Some people consider their desire to travel as an undeniable need. Despite the fanciful title of “wanderlust” that most people give it, this passion for constantly exploring new places could be deeper than a preference; it could be in your blood.
According to an article in Elite Daily, researchers believe they have isolated a gene in human DNA that predisposes some to that get-up-and-go urge. Called DRD4-7R (7r denotes the mutated form of the gene), the “wanderlust gene” is relatively rare — found in only 20 percent of the population — but explains increased levels of curiosity and restlessness, according to one study.
Another study by David Dobbs of National Geographic explored this research further, concluding that the 7r mutation of DRD4 results in people who are “more likely to take risks; explore new places, ideas, foods, relationships, drugs, or sexual opportunities,” and “generally embrace movement, change, and adventure.” These traits are linked to human migration patterns. Dobb found that when compared with populations who have mostly stayed in the same region, those with a history of relocation are more likely to carry the 7r gene.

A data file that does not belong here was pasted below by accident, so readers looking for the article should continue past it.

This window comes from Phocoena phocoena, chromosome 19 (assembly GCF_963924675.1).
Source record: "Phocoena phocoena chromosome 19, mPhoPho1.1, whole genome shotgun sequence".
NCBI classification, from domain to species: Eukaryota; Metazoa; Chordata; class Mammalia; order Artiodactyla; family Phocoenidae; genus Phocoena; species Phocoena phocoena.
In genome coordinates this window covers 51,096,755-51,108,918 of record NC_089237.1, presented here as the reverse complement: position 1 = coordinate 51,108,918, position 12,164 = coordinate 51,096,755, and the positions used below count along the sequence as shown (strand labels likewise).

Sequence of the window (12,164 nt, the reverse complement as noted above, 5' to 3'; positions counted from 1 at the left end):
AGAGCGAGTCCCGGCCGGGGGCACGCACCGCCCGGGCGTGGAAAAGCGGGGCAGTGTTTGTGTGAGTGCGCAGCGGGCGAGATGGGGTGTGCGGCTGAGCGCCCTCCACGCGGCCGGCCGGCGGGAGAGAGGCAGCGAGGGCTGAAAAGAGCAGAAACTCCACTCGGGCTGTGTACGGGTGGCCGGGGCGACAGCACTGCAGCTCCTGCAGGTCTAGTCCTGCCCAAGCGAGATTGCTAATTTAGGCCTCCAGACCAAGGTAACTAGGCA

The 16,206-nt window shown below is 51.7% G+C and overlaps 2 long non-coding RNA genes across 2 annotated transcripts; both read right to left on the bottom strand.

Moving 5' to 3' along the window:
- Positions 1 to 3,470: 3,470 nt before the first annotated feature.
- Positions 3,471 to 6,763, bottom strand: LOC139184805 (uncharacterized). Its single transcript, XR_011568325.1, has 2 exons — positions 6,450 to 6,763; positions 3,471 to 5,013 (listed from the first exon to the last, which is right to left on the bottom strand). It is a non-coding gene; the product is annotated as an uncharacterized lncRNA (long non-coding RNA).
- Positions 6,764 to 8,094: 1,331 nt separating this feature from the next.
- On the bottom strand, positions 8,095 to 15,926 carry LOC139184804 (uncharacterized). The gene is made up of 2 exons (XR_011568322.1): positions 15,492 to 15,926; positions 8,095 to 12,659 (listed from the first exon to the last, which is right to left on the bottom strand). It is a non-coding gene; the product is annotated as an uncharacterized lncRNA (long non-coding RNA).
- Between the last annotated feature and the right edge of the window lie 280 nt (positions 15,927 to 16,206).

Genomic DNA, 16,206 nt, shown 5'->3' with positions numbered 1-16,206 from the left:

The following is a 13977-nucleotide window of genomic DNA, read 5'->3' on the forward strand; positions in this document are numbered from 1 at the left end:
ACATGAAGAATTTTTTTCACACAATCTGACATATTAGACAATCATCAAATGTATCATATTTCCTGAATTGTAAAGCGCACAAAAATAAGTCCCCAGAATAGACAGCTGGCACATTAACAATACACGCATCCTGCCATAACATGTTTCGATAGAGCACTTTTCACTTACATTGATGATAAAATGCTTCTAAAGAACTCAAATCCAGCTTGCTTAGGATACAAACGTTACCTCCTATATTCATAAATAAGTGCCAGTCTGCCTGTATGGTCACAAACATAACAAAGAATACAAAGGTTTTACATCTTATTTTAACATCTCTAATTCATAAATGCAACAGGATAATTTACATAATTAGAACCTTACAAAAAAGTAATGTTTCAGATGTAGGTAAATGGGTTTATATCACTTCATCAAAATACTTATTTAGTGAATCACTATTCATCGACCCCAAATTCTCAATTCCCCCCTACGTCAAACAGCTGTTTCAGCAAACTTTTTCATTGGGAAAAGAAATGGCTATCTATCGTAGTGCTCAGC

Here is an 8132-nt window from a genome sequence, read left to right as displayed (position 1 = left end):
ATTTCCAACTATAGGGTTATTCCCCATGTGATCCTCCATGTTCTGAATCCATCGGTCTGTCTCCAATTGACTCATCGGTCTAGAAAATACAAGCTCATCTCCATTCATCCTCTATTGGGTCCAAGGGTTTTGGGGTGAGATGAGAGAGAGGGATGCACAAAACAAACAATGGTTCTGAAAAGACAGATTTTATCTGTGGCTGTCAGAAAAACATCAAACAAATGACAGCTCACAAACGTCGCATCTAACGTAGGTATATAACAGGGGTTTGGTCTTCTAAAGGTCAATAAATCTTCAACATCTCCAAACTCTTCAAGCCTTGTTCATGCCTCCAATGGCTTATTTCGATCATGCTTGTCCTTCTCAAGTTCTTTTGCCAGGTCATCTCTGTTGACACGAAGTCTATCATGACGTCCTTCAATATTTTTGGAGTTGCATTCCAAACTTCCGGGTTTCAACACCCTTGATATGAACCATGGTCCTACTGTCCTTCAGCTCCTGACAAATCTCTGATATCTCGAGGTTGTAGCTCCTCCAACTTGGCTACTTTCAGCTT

Other scientists doubt that something as complex as human travel can be whittled down to a single gene mutation, but — for better or worse — a number of “exploratory character traits” have been found in association with 7r.
If you occasionally like to see a new place, take a yearly vacation and have a general interest in travel, you’re probably a completely normal person. But if you have an unquenchable, insatiable necessity for traveling, and often do so without a set plan, then you might just be the product of millions of years of human development. Are you a 7r carrier?
— written by Brittany Chrusciel
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